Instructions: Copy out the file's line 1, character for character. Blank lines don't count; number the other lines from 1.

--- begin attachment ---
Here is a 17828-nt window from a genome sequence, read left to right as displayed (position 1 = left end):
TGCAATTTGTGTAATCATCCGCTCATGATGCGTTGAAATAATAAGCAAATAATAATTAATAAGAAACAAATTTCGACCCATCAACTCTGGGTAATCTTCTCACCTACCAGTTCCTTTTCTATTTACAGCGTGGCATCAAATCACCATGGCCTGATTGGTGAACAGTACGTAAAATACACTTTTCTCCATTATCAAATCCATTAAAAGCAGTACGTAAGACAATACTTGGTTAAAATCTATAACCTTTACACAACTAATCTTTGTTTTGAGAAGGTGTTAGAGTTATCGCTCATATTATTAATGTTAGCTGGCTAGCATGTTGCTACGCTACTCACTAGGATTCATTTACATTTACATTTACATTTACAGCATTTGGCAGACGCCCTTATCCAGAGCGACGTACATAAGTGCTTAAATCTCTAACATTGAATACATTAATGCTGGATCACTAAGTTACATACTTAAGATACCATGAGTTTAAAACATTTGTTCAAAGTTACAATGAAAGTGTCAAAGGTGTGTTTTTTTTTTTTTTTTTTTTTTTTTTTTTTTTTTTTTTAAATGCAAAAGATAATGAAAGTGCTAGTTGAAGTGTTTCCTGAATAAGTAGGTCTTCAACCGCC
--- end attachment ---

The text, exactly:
Here is a 17828-nt window from a genome sequence, read left to right as displayed (position 1 = left end):